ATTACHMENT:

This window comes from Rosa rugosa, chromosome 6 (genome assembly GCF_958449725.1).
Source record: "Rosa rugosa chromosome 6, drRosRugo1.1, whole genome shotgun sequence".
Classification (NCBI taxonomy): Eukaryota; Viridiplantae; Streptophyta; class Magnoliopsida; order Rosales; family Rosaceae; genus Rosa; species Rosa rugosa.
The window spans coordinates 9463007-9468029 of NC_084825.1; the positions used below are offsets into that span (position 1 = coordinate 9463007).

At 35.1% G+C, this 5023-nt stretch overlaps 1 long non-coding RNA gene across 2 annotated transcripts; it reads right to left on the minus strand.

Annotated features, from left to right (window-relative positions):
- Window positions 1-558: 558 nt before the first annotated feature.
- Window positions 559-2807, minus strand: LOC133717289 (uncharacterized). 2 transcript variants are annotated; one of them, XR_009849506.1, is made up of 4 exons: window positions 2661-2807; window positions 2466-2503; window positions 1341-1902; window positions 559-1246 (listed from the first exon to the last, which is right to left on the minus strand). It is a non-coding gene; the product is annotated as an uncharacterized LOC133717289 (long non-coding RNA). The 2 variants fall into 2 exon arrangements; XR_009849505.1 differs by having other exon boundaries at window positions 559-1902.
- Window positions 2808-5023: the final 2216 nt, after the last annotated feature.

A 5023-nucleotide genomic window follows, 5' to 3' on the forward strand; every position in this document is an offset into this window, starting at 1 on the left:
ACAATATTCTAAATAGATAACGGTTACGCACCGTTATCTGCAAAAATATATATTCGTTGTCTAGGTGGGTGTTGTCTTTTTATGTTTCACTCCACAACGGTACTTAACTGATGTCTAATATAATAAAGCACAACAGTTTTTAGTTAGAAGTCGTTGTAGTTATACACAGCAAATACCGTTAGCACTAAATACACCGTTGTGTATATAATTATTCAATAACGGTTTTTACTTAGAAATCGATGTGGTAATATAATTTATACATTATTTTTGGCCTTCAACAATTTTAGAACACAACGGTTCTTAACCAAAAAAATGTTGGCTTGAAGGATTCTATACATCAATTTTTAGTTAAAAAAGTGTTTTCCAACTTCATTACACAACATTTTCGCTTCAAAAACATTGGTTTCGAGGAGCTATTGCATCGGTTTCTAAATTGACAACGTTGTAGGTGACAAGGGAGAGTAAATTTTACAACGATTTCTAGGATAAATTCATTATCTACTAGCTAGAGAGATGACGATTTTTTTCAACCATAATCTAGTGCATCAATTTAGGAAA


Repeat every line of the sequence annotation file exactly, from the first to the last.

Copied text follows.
This window comes from Rosa rugosa, chromosome 6 (genome assembly GCF_958449725.1).
Source record: "Rosa rugosa chromosome 6, drRosRugo1.1, whole genome shotgun sequence".
Classification (NCBI taxonomy): Eukaryota; Viridiplantae; Streptophyta; class Magnoliopsida; order Rosales; family Rosaceae; genus Rosa; species Rosa rugosa.
The window spans coordinates 9463007-9468029 of NC_084825.1; the positions used below are offsets into that span (position 1 = coordinate 9463007).

At 35.1% G+C, this 5023-nt stretch overlaps 1 long non-coding RNA gene across 2 annotated transcripts; it reads right to left on the minus strand.

Annotated features, from left to right (window-relative positions):
- Window positions 1-558: 558 nt before the first annotated feature.
- Window positions 559-2807, minus strand: LOC133717289 (uncharacterized). 2 transcript variants are annotated; one of them, XR_009849506.1, is made up of 4 exons: window positions 2661-2807; window positions 2466-2503; window positions 1341-1902; window positions 559-1246 (listed from the first exon to the last, which is right to left on the minus strand). It is a non-coding gene; the product is annotated as an uncharacterized LOC133717289 (long non-coding RNA). The 2 variants fall into 2 exon arrangements; XR_009849505.1 differs by having other exon boundaries at window positions 559-1902.
- Window positions 2808-5023: the final 2216 nt, after the last annotated feature.

A 5023-nucleotide genomic window follows, 5' to 3' on the forward strand; every position in this document is an offset into this window, starting at 1 on the left:
ACAATATTCTAAATAGATAACGGTTACGCACCGTTATCTGCAAAAATATATATTCGTTGTCTAGGTGGGTGTTGTCTTTTTATGTTTCACTCCACAACGGTACTTAACTGATGTCTAATATAATAAAGCACAACAGTTTTTAGTTAGAAGTCGTTGTAGTTATACACAGCAAATACCGTTAGCACTAAATACACCGTTGTGTATATAATTATTCAATAACGGTTTTTACTTAGAAATCGATGTGGTAATATAATTTATACATTATTTTTGGCCTTCAACAATTTTAGAACACAACGGTTCTTAACCAAAAAAATGTTGGCTTGAAGGATTCTATACATCAATTTTTAGTTAAAAAAGTGTTTTCCAACTTCATTACACAACATTTTCGCTTCAAAAACATTGGTTTCGAGGAGCTATTGCATCGGTTTCTAAATTGACAACGTTGTAGGTGACAAGGGAGAGTAAATTTTACAACGATTTCTAGGATAAATTCATTATCTACTAGCTAGAGAGATGACGATTTTTTTCAACCATAATCTAGTGCATCAATTTAGGAAA